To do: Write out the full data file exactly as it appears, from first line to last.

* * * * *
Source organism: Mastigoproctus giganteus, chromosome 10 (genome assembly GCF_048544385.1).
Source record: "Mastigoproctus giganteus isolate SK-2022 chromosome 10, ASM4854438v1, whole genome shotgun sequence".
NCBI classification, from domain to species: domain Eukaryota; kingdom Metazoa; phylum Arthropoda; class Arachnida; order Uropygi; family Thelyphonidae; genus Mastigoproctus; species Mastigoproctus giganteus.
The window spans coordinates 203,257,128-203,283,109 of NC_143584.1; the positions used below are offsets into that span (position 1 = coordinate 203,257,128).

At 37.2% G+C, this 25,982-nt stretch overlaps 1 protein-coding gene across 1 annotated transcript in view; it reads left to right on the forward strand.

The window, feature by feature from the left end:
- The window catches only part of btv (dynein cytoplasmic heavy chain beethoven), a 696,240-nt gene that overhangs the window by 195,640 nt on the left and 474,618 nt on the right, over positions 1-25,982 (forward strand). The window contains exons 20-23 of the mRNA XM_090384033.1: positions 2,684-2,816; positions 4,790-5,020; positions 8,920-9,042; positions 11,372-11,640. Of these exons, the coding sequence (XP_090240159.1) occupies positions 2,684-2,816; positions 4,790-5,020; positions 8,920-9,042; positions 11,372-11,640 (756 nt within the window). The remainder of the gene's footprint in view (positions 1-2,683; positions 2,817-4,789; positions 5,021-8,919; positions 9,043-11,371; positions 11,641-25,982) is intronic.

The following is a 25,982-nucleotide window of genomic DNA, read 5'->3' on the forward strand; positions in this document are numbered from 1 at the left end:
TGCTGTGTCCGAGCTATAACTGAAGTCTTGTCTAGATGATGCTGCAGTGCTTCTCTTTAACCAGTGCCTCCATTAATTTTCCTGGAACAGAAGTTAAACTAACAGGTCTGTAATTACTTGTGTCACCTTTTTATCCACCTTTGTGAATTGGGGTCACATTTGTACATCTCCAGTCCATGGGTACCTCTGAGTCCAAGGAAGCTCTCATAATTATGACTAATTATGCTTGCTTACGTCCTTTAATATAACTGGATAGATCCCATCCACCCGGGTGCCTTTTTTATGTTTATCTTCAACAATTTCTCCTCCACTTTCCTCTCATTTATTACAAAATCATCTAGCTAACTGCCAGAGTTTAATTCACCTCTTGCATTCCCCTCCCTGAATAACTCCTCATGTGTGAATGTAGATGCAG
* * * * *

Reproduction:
Source organism: Mastigoproctus giganteus, chromosome 10 (genome assembly GCF_048544385.1).
Source record: "Mastigoproctus giganteus isolate SK-2022 chromosome 10, ASM4854438v1, whole genome shotgun sequence".
NCBI classification, from domain to species: domain Eukaryota; kingdom Metazoa; phylum Arthropoda; class Arachnida; order Uropygi; family Thelyphonidae; genus Mastigoproctus; species Mastigoproctus giganteus.
The window spans coordinates 203,257,128-203,283,109 of NC_143584.1; the positions used below are offsets into that span (position 1 = coordinate 203,257,128).

At 37.2% G+C, this 25,982-nt stretch overlaps 1 protein-coding gene across 1 annotated transcript in view; it reads left to right on the forward strand.

The window, feature by feature from the left end:
- The window catches only part of btv (dynein cytoplasmic heavy chain beethoven), a 696,240-nt gene that overhangs the window by 195,640 nt on the left and 474,618 nt on the right, over positions 1-25,982 (forward strand). The window contains exons 20-23 of the mRNA XM_090384033.1: positions 2,684-2,816; positions 4,790-5,020; positions 8,920-9,042; positions 11,372-11,640. Of these exons, the coding sequence (XP_090240159.1) occupies positions 2,684-2,816; positions 4,790-5,020; positions 8,920-9,042; positions 11,372-11,640 (756 nt within the window). The remainder of the gene's footprint in view (positions 1-2,683; positions 2,817-4,789; positions 5,021-8,919; positions 9,043-11,371; positions 11,641-25,982) is intronic.

The following is a 25,982-nucleotide window of genomic DNA, read 5'->3' on the forward strand; positions in this document are numbered from 1 at the left end:
TGCTGTGTCCGAGCTATAACTGAAGTCTTGTCTAGATGATGCTGCAGTGCTTCTCTTTAACCAGTGCCTCCATTAATTTTCCTGGAACAGAAGTTAAACTAACAGGTCTGTAATTACTTGTGTCACCTTTTTATCCACCTTTGTGAATTGGGGTCACATTTGTACATCTCCAGTCCATGGGTACCTCTGAGTCCAAGGAAGCTCTCATAATTATGACTAATTATGCTTGCTTACGTCCTTTAATATAACTGGATAGATCCCATCCACCCGGGTGCCTTTTTTATGTTTATCTTCAACAATTTCTCCTCCACTTTCCTCTCATTTATTACAAAATCATCTAGCTAACTGCCAGAGTTTAATTCACCTCTTGCATTCCCCTCCCTGAATAACTCCTCATGTGTGAATGTAGATGCAG